UPDATED 23:03 EDT / MARCH 19 2024


Google DeepMind develops an AI with Liverpool Football Club to predict plays in the game

One of the U.K.’s finest soccer clubs is making history by using a new AI assistant developed by Google DeepMind to help with its tactics.

It’s not unusual for soccer teams to analyze plays, but Liverpool might be ahead of the pack when it comes to using machine-learning technology to figure out tactics. The club and DeepMind have been collaborating for about three years now, with the upshot being the release of TacticAI.

The system works by analyzing corner kicks, the set play given after the ball goes out of play, and the other team is given a chance to kick the ball from the corner toward the goal. Such kicks and how players move near the goal are a matter of extensive planning based on the firepower of the forwards and the quality of the defense. Where the player taking the kick aims the ball is often based on the other team’s defensive weaknesses.

From 2020 to 2021, TacticAI was trained on data from 7,176 corner kicks that were taken throughout the Premier League season. Using predictive and generative AI, TacticAI learned to predict where the ball would go, and it was very good at it, making the right prediction 78% of the time.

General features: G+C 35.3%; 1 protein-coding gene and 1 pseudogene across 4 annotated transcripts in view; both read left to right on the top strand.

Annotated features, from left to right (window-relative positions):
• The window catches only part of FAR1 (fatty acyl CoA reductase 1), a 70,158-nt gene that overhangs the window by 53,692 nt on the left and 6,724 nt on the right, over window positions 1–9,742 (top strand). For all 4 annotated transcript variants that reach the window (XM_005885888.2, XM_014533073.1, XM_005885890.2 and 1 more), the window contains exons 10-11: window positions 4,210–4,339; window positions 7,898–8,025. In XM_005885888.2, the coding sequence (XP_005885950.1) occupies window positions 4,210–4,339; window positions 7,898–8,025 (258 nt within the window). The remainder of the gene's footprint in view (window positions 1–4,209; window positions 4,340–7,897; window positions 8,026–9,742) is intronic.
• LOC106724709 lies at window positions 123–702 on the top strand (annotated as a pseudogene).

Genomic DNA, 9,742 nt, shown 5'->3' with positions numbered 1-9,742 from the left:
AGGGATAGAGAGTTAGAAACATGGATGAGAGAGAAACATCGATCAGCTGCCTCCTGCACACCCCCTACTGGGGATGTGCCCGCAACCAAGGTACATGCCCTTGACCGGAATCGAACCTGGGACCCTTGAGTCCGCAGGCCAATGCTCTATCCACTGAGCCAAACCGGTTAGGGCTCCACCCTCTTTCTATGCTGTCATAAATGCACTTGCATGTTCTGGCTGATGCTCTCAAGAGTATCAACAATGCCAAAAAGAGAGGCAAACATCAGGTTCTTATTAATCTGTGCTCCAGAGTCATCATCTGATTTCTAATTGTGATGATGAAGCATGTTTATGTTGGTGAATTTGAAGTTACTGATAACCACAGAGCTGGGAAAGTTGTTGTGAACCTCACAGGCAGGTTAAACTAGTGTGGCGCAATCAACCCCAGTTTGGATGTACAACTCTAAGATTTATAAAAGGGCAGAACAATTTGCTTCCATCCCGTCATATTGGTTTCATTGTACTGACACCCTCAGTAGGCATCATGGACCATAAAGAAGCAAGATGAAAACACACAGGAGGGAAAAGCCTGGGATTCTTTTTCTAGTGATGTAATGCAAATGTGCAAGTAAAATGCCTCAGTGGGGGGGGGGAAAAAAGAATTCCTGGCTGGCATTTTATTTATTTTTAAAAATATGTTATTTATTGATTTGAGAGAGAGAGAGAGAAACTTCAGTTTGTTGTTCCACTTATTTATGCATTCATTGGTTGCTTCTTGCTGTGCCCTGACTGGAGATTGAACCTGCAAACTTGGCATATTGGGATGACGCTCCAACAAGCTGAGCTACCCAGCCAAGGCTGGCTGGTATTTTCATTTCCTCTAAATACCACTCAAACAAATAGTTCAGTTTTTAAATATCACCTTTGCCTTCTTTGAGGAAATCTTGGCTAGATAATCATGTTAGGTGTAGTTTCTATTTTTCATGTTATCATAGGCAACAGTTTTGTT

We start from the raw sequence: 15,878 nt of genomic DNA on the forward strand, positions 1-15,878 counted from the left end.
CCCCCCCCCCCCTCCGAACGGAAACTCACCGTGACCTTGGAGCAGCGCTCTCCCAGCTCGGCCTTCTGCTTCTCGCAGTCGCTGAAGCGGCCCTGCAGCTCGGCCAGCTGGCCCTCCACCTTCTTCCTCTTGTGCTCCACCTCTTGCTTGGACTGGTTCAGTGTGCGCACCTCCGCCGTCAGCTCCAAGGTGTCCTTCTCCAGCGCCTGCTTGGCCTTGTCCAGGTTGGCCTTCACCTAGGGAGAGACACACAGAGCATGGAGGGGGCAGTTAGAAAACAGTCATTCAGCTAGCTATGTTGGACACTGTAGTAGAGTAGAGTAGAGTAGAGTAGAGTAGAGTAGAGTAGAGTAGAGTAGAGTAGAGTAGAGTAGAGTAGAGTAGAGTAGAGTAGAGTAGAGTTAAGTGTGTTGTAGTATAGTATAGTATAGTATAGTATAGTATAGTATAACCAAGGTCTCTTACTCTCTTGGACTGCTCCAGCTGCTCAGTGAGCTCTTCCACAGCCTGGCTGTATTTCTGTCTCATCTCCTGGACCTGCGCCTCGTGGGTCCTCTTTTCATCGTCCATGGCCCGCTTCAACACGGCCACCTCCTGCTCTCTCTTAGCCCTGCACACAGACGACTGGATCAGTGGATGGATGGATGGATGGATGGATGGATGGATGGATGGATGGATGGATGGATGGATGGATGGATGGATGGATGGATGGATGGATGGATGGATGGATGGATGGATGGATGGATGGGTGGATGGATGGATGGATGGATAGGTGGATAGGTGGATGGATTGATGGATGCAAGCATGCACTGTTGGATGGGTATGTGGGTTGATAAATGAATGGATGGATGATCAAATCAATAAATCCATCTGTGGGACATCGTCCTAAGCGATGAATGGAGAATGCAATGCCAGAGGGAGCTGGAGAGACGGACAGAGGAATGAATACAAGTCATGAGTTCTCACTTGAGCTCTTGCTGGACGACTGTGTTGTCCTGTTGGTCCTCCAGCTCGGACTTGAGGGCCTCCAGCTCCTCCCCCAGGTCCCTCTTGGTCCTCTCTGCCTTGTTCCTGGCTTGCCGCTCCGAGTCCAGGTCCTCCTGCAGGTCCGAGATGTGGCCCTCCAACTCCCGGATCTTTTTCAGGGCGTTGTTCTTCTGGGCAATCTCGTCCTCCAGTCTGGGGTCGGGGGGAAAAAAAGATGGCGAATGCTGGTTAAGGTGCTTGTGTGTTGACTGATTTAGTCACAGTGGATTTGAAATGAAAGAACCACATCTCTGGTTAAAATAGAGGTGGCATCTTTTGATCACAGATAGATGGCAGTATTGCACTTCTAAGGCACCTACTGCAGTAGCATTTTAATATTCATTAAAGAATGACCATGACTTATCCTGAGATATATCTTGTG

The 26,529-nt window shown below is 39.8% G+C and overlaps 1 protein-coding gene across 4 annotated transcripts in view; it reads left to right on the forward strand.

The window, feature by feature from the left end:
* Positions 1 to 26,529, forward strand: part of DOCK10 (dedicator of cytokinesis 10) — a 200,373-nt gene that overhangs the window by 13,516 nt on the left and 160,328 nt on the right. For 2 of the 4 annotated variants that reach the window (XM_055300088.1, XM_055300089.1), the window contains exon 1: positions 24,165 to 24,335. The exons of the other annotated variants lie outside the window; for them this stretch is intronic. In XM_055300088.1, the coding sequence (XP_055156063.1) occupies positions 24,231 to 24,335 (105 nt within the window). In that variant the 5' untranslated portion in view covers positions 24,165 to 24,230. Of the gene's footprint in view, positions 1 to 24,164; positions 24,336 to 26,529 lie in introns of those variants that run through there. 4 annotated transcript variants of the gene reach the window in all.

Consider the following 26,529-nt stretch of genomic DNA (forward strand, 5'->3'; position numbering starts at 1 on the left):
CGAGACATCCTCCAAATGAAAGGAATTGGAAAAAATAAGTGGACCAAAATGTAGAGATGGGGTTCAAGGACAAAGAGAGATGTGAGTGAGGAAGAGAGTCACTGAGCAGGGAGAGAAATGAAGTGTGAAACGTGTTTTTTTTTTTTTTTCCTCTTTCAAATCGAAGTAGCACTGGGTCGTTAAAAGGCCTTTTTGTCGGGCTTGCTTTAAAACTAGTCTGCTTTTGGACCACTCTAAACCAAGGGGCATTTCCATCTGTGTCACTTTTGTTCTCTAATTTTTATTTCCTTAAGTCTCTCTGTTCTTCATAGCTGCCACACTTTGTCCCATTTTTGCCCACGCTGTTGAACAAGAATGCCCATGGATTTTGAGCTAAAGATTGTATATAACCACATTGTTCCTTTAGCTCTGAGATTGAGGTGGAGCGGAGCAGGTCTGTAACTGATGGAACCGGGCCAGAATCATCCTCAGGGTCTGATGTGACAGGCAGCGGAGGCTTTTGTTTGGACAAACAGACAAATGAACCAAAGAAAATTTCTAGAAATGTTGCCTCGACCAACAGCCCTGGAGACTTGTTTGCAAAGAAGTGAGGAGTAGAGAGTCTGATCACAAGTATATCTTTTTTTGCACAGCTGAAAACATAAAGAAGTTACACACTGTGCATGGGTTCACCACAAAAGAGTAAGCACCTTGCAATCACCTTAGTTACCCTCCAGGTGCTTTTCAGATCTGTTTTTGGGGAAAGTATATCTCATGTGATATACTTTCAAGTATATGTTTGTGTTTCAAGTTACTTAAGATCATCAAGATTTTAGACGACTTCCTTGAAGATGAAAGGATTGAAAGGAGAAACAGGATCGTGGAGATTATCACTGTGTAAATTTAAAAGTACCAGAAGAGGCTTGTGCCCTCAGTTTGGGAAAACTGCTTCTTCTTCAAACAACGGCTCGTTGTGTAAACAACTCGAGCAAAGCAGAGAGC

“We developed and evaluated TacticAI together with experts from Liverpool Football Club as part of a multi-year research collaboration,” DeepMind said in a press release today. “TacticAI’s suggestions were preferred by human expert raters 90% of the time over tactical setups seen in practice. TacticAI demonstrates the potential of assistive AI techniques to revolutionize sports for players, coaches, and fans.”

There’s a good chance that the fans – people not always receptive to new technologies on the soccer field – may turn their noses up at such technology, but if it starts to work for one club, the other clubs may have no choice but to follow. Welcome to the future. On its website, TacticAI hails itself as a “revolution in sports.”

TacticAI’s powers, said DeepMind, can be applied to more areas of the game than corner kicks. The company said it could be used for all set plays or even general play throughout the game. Petar Veličković, a staff research scientist at Google DeepMind, said the technology could also be adopted by football, hockey or basketball teams.

“Top clubs are always searching for an edge, and I think our results indicate that techniques like these are likely going to become a part of modern football going forward,” Veličković told MIT Technology Review. “As long as there’s a team-based sport where you believe that modeling relationships between players will be useful and you have a source of data, it’s applicable.”

Photo: Jan Solo/Flickr

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